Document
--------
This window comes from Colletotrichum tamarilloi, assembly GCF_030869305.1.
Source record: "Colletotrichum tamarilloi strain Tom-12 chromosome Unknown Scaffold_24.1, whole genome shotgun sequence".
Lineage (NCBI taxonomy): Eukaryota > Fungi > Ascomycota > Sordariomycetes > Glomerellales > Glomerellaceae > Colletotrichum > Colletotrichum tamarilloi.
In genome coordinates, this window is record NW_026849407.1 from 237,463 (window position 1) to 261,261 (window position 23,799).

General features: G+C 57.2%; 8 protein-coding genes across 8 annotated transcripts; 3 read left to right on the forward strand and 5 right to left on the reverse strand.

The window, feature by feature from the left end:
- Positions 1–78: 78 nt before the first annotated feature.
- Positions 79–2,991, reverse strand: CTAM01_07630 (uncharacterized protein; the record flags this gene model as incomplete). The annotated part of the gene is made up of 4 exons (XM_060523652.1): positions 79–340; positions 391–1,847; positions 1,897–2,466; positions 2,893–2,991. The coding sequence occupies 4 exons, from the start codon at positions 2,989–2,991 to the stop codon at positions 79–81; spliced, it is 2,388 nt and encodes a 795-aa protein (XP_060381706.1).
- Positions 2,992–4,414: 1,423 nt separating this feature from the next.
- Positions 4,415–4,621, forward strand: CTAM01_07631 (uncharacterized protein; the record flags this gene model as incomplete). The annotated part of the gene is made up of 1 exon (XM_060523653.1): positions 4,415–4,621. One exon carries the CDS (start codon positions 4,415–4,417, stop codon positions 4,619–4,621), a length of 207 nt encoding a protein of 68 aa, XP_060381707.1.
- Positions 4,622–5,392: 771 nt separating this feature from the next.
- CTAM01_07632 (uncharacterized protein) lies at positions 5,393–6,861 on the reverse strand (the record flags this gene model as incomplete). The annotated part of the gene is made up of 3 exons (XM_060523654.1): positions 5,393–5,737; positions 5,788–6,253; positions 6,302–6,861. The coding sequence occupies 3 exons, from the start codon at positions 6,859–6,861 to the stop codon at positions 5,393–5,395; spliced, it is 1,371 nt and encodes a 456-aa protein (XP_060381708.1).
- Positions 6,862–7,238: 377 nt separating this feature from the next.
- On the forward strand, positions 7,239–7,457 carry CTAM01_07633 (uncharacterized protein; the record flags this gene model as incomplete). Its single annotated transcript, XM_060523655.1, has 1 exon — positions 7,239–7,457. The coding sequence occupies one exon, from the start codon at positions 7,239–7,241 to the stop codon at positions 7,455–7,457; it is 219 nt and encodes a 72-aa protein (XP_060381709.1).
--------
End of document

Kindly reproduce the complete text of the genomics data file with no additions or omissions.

This window comes from Colletotrichum tamarilloi, assembly GCF_030869305.1.
Source record: "Colletotrichum tamarilloi strain Tom-12 chromosome Unknown Scaffold_24.1, whole genome shotgun sequence".
Lineage (NCBI taxonomy): Eukaryota > Fungi > Ascomycota > Sordariomycetes > Glomerellales > Glomerellaceae > Colletotrichum > Colletotrichum tamarilloi.
In genome coordinates, this window is record NW_026849407.1 from 237,463 (window position 1) to 261,261 (window position 23,799).

General features: G+C 57.2%; 8 protein-coding genes across 8 annotated transcripts; 3 read left to right on the forward strand and 5 right to left on the reverse strand.

The window, feature by feature from the left end:
- Positions 1–78: 78 nt before the first annotated feature.
- Positions 79–2,991, reverse strand: CTAM01_07630 (uncharacterized protein; the record flags this gene model as incomplete). The annotated part of the gene is made up of 4 exons (XM_060523652.1): positions 79–340; positions 391–1,847; positions 1,897–2,466; positions 2,893–2,991. The coding sequence occupies 4 exons, from the start codon at positions 2,989–2,991 to the stop codon at positions 79–81; spliced, it is 2,388 nt and encodes a 795-aa protein (XP_060381706.1).
- Positions 2,992–4,414: 1,423 nt separating this feature from the next.
- Positions 4,415–4,621, forward strand: CTAM01_07631 (uncharacterized protein; the record flags this gene model as incomplete). The annotated part of the gene is made up of 1 exon (XM_060523653.1): positions 4,415–4,621. One exon carries the CDS (start codon positions 4,415–4,417, stop codon positions 4,619–4,621), a length of 207 nt encoding a protein of 68 aa, XP_060381707.1.
- Positions 4,622–5,392: 771 nt separating this feature from the next.
- CTAM01_07632 (uncharacterized protein) lies at positions 5,393–6,861 on the reverse strand (the record flags this gene model as incomplete). The annotated part of the gene is made up of 3 exons (XM_060523654.1): positions 5,393–5,737; positions 5,788–6,253; positions 6,302–6,861. The coding sequence occupies 3 exons, from the start codon at positions 6,859–6,861 to the stop codon at positions 5,393–5,395; spliced, it is 1,371 nt and encodes a 456-aa protein (XP_060381708.1).
- Positions 6,862–7,238: 377 nt separating this feature from the next.
- On the forward strand, positions 7,239–7,457 carry CTAM01_07633 (uncharacterized protein; the record flags this gene model as incomplete). Its single annotated transcript, XM_060523655.1, has 1 exon — positions 7,239–7,457. The coding sequence occupies one exon, from the start codon at positions 7,239–7,241 to the stop codon at positions 7,455–7,457; it is 219 nt and encodes a 72-aa protein (XP_060381709.1).